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Secretagogin expression delineates functionally-specialized populations of striatal parvalbumin-containing interneurons

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ABSTRACT

Corticostriatal afferents can engage parvalbumin-expressing (PV+) interneurons to rapidly curtail the activity of striatal projection neurons (SPNs), thus shaping striatal output. Schemes of basal ganglia circuit dynamics generally consider striatal PV+ interneurons to be homogenous, despite considerable heterogeneity in both form and function. We demonstrate that the selective co-expression of another calcium-binding protein, secretagogin (Scgn), separates PV+ interneurons in rat and primate striatum into two topographically-, physiologically- and structurally-distinct cell populations. In rats, these two interneuron populations differed in their firing rates, patterns and relationships with cortical oscillations in vivo. Moreover, the axons of identified PV+/Scgn+ interneurons preferentially targeted the somata of SPNs of the so-called ‘direct pathway’, whereas PV+/Scgn- interneurons preferentially targeted ‘indirect pathway’ SPNs. These two populations of interneurons could therefore provide a substrate through which either of the striatal output pathways can be rapidly and selectively inhibited to subsequently mediate the expression of behavioral routines.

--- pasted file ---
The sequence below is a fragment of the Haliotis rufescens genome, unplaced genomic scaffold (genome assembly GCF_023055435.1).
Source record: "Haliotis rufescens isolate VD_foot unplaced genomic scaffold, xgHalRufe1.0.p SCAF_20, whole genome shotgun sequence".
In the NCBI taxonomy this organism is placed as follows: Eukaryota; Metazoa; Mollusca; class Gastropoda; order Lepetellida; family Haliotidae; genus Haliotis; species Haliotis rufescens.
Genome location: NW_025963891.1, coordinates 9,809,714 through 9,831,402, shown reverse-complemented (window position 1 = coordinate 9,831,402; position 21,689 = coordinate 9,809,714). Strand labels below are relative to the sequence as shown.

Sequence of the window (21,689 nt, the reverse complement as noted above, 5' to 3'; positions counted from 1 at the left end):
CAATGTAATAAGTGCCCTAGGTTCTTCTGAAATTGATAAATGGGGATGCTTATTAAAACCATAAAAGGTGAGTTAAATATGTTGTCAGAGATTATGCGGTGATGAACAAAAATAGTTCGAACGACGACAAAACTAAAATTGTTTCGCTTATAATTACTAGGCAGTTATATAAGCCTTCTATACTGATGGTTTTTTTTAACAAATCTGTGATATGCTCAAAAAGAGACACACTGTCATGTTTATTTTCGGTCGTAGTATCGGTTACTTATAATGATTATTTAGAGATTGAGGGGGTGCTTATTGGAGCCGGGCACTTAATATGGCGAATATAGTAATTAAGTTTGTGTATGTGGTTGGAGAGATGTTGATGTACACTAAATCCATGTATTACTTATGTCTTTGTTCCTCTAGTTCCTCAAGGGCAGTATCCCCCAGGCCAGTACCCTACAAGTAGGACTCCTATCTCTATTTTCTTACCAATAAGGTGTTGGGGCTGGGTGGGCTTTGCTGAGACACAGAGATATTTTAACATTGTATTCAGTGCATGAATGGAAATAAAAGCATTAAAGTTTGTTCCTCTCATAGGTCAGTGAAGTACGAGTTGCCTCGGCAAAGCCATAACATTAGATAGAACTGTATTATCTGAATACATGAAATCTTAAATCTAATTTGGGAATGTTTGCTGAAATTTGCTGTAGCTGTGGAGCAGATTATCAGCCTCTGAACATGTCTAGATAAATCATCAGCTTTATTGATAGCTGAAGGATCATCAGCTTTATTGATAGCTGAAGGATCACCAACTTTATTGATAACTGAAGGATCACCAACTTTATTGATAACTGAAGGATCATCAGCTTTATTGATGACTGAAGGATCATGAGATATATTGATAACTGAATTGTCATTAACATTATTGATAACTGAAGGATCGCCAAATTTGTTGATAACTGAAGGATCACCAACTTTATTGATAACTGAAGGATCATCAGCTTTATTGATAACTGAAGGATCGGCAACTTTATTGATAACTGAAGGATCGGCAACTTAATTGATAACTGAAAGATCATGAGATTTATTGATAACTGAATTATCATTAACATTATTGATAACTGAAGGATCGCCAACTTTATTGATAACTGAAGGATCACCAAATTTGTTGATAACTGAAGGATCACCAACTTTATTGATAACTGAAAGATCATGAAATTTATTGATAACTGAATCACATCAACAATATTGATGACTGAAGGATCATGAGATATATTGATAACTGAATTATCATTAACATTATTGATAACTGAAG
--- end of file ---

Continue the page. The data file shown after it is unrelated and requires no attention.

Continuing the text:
Doi:: http://dx.doi.org/10.7554/eLife.16088.001

No MeSH data available.


Related in: MedlinePlus

The firing of PV+/Scgn- and PV+/Scgn+ striatal interneurons is distinctly phase locked to cortical oscillations in the rat.(A,B) Mean phase histograms of the firing of striatal PV+/Scgn- (A) and PV+/Scgn+ (B) interneurons with respect to cortical oscillations of 0.4–80 Hz during SWA. Note the stronger locking of the firing of PV+/Scgn- interneurons to slow (0.4–1.6 Hz) and spindle (7–12 Hz) frequencies, and the stronger locking of PV+/Scgn+ interneurons to gamma oscillations (30–80 Hz) (C) Histogram showing the proportions of PV+/Scgn- (green) and PV+/Scgn+ (blue) interneurons that exhibited significantly phase-locked firing (as measured by the Raleigh test, with p<0.05) in each frequency range of cortical oscillation during SWA. (D) Mean vector lengths calculated across all PV+/Scgn- (green) and PV+/Scgn+ (blue) neurons recorded during SWA (PV+/Scgn+ n = 9; PV+/Scgn- n = 8) from 0 to 80 Hz. Shaded areas show SEMs across neurons. (E,F) Mean phase histograms of striatal PV+/Scgn- (E) and PV+/Scgn+ (F) interneurons for cortical oscillations of 0.4–80 Hz during cortical activation. (G) Histogram showing the proportions of PV+/Scgn- (green) and PV+/Scgn+ (blue) neurons that were significantly locked in each frequency range of cortical oscillation during cortical activation. (H) Mean vector lengths calculated across all PV+/Scgn- (green) and PV+/Scgn+ (blue) neurons recorded during cortical activation (PV+/Scgn+ n = 11; PV+/Scgn- n = 7). Shaded areas show SEMs across neurons. (A, B, E, F, frequencies between 0–5 Hz are separated to allow for a wider color scale)DOI:http://dx.doi.org/10.7554/eLife.16088.01210.7554/eLife.16088.013Figure 6—source data 1.Source data for Figures 6C,D,G,H.DOI:http://dx.doi.org/10.7554/eLife.16088.013